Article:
Mexican Rail Regulators Turn Up The Heat

Written by William C. Vantuono, Editor-in-Chief
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The Rail Transportation Regulatory Agency of Mexico (ARTF), described as “a decentralized body of the Secretariat of Communications and Transportation,” established, nearly 25 years after the country’s national railroad was privatized, rate regulations for its three railroad concessions—Ferrocarril Mexicano, SA de CV (Ferromex), Ferrosur, SA de CV, and Kansas City Southern de México, SA de CV (KSCM).

The action took place after the Board of Commissioners of the Mexican Federal Economic Competition Commission (COFECE) determined, in January of this year, “the absence of effective competition conditions in 20 origin-destination pairs for the transportation of chlorine, ethylene oxide, anhydrous ammonia, and caustic soda in the south of the state of Veracruz.”

For KCSM, ARTF’s resolution set out rate regulation limited to 6 segments of 5 routes where the railroad provides freight transportation of chlorine (4 segments of 3 routes) and ethylene oxide (2 segments of 2 routes). KCSM, in a statement to Railway Age, noted that during 2019, its revenue associated with these segments was less than $1.5 million.

As KCS noted on Feb. 10, 2020, “ARTF’s rate regulation power is related to and triggered by the final report of the Mexican Federal Competition Commission (COFECE) of Feb. 6, 2020 regarding effective competition in freight transportation services of chemicals and petrochemicals in routes from South Veracruz pertaining to KCSM. COFECE found that 5 routes that include segments operated by KCSM where chlorine and ethylene oxide are shipped lacked effective competition. The scope of this rate regulation is limited to the routes and segments where COFECE found a lack of effective competition. KCSM challenged the Final COFECE Report in late February 2020 on constitutional and legal grounds. A final decision on the matter is pending. KCSM is evaluating the Agency’s resolution, its implications and remedies available.”

“These resolutions (the agency’s first) are the result of more than two years of research work within ARTF, first developing the corresponding guidelines that were published in the Official Gazette (DOF) in February, and subsequently the methodology to regulate rates in the absence of competition in markets of rail services,” ARTF noted. “The research included a review of analogous cases in countries with similar rail networks to Mexico, such as Canada, the United States and Brazil, considering advantages and disadvantages as well as applicability for the Mexican Rail System (SFM).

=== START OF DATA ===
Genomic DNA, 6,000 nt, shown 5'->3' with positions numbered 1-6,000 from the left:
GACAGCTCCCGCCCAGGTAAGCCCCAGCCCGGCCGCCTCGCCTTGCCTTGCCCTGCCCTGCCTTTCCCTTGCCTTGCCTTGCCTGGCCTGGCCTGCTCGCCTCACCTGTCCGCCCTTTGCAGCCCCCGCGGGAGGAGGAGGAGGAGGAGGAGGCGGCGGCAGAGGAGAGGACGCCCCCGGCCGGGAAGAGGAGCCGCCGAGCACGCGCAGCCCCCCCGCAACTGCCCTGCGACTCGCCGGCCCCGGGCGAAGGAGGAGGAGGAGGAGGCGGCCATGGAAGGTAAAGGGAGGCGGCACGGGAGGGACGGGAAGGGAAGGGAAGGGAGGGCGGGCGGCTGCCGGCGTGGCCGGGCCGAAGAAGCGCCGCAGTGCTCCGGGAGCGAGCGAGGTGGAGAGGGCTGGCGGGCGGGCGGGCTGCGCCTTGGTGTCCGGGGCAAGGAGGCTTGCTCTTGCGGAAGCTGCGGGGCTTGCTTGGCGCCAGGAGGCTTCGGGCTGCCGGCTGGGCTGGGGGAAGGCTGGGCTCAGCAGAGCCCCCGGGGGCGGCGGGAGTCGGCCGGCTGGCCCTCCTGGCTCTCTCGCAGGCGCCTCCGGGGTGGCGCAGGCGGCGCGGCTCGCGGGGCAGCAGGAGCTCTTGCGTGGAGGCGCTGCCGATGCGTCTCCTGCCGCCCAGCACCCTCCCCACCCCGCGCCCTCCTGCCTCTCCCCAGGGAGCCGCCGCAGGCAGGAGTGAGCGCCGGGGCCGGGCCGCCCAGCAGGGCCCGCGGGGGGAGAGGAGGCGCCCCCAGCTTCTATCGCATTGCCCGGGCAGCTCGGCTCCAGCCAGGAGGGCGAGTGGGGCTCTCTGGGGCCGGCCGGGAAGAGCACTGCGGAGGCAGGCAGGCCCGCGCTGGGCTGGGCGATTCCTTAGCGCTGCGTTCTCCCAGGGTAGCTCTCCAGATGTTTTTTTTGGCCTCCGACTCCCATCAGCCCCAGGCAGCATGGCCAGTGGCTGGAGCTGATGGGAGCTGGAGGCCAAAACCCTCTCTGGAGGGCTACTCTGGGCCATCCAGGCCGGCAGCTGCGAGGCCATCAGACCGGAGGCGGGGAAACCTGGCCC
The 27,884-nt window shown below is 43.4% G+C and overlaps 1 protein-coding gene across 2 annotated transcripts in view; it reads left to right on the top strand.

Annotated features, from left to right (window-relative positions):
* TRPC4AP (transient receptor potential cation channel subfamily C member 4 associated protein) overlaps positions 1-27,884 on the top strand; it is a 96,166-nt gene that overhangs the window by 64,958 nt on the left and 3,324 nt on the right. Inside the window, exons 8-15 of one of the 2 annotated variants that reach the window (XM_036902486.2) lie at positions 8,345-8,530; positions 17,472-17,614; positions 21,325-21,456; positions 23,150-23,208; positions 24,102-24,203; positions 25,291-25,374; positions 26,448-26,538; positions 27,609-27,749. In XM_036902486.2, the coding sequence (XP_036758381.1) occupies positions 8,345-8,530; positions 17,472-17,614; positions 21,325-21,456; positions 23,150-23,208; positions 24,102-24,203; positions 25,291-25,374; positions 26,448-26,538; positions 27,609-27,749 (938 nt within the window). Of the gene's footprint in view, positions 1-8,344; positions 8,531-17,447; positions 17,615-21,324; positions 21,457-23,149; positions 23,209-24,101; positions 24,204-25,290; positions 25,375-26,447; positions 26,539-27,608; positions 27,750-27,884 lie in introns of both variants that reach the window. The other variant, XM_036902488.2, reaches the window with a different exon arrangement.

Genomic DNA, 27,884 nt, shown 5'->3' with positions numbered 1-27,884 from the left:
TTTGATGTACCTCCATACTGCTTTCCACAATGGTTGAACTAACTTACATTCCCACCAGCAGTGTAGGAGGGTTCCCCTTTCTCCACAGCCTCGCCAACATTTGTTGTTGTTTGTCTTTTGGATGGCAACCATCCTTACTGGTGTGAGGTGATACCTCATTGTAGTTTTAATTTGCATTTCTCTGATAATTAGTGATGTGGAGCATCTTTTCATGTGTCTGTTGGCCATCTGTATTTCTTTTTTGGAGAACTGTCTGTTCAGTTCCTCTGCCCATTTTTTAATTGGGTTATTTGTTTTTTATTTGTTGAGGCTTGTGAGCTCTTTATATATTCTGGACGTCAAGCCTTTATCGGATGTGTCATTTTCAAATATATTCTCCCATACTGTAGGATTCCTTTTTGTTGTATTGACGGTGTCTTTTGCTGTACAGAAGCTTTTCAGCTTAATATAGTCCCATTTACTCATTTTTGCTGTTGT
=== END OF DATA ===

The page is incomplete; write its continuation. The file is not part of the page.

“The model used in these resolutions consists of establishing a maximum rate per tonne-kilometer for each combination of route, a portion of route, and the product. The maximum rate is calculated from the average total costs multiplied by a differentiating factor per product plus a reasonable profit that allows the concessionaire to invest in a sector that is particularly capital intensive. This model takes up some characteristics of the costing and accounting methodologies applied in the U.S. and Canada, with the advantage of being simpler. It also considers good regulatory practices from other sectors applicable to the case and gives legal certainty and fosters the reasonable balance that must prevail between the users and concessionaires of the SFM.

“With these measures, ARTF consolidates its actions as the regulatory authority of the rail sector in Mexico, in the exercise of its attributions framed in the articles 6 Bis, section IV and 47 of the Law on Regulation of Rail Services (LRSF); as well as 173 of the Bylaw on Rail Services and fulfilling one of its objectives outlined in article SECOND of its creation Decree, referring to the regulation of the operation, exploitation and the provision of the public rail transport service.”

Cowen Context

“We view concerns around Kansas City Southern’s concession in Mexico as overblown. The exclusivity provision cannot be revisited until 2027 and the concession remains in effect for 20 years after that. Further, KSU is improving its operations via PSR, which should aid Mexico as reliable rail service is likely to be a necessity for the country as it grows its manufacturing base. Reiterate Outperform.” Those are Cowen and Company’s key takeaways from KSU’s exclusivity provision in Mexico, which was authored by Cowen analysts Jason H. Seidl (Managing Director and Railway Age Wall Street Contributing Editor), Matt Elkott and Adam Kramer.

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